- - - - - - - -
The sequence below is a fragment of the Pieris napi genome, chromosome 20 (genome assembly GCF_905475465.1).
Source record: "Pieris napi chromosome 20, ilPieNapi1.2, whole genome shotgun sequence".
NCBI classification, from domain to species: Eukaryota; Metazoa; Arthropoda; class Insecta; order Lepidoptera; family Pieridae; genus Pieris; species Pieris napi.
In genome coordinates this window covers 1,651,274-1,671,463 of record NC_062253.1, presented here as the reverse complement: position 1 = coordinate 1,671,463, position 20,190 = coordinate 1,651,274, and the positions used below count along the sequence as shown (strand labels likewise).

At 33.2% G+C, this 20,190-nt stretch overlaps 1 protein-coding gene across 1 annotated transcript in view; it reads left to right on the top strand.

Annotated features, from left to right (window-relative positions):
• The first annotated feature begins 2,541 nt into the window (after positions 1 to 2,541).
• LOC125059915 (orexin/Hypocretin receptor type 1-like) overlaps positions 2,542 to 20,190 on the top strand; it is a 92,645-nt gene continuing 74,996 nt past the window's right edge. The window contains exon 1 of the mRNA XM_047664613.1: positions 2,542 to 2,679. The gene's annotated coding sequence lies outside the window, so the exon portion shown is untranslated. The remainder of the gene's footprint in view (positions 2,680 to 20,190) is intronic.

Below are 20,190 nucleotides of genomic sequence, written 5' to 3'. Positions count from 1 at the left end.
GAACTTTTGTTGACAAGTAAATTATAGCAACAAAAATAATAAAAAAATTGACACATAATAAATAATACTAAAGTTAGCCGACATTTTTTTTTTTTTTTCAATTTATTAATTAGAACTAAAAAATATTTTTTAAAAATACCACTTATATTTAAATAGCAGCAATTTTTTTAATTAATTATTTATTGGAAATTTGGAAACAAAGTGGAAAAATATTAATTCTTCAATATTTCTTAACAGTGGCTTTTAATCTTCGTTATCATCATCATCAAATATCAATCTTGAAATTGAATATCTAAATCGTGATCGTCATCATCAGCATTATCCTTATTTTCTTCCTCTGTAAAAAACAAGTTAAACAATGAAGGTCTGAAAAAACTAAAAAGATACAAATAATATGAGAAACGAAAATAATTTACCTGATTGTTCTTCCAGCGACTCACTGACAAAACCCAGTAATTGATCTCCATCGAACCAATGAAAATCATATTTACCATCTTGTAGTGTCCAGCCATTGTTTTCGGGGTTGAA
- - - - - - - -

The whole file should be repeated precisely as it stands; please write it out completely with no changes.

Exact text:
The sequence below is a fragment of the Pieris napi genome, chromosome 20 (genome assembly GCF_905475465.1).
Source record: "Pieris napi chromosome 20, ilPieNapi1.2, whole genome shotgun sequence".
NCBI classification, from domain to species: Eukaryota; Metazoa; Arthropoda; class Insecta; order Lepidoptera; family Pieridae; genus Pieris; species Pieris napi.
In genome coordinates this window covers 1,651,274-1,671,463 of record NC_062253.1, presented here as the reverse complement: position 1 = coordinate 1,671,463, position 20,190 = coordinate 1,651,274, and the positions used below count along the sequence as shown (strand labels likewise).

At 33.2% G+C, this 20,190-nt stretch overlaps 1 protein-coding gene across 1 annotated transcript in view; it reads left to right on the top strand.

Annotated features, from left to right (window-relative positions):
• The first annotated feature begins 2,541 nt into the window (after positions 1 to 2,541).
• LOC125059915 (orexin/Hypocretin receptor type 1-like) overlaps positions 2,542 to 20,190 on the top strand; it is a 92,645-nt gene continuing 74,996 nt past the window's right edge. The window contains exon 1 of the mRNA XM_047664613.1: positions 2,542 to 2,679. The gene's annotated coding sequence lies outside the window, so the exon portion shown is untranslated. The remainder of the gene's footprint in view (positions 2,680 to 20,190) is intronic.

Below are 20,190 nucleotides of genomic sequence, written 5' to 3'. Positions count from 1 at the left end.
GAACTTTTGTTGACAAGTAAATTATAGCAACAAAAATAATAAAAAAATTGACACATAATAAATAATACTAAAGTTAGCCGACATTTTTTTTTTTTTTTCAATTTATTAATTAGAACTAAAAAATATTTTTTAAAAATACCACTTATATTTAAATAGCAGCAATTTTTTTAATTAATTATTTATTGGAAATTTGGAAACAAAGTGGAAAAATATTAATTCTTCAATATTTCTTAACAGTGGCTTTTAATCTTCGTTATCATCATCATCAAATATCAATCTTGAAATTGAATATCTAAATCGTGATCGTCATCATCAGCATTATCCTTATTTTCTTCCTCTGTAAAAAACAAGTTAAACAATGAAGGTCTGAAAAAACTAAAAAGATACAAATAATATGAGAAACGAAAATAATTTACCTGATTGTTCTTCCAGCGACTCACTGACAAAACCCAGTAATTGATCTCCATCGAACCAATGAAAATCATATTTACCATCTTGTAGTGTCCAGCCATTGTTTTCGGGGTTGAA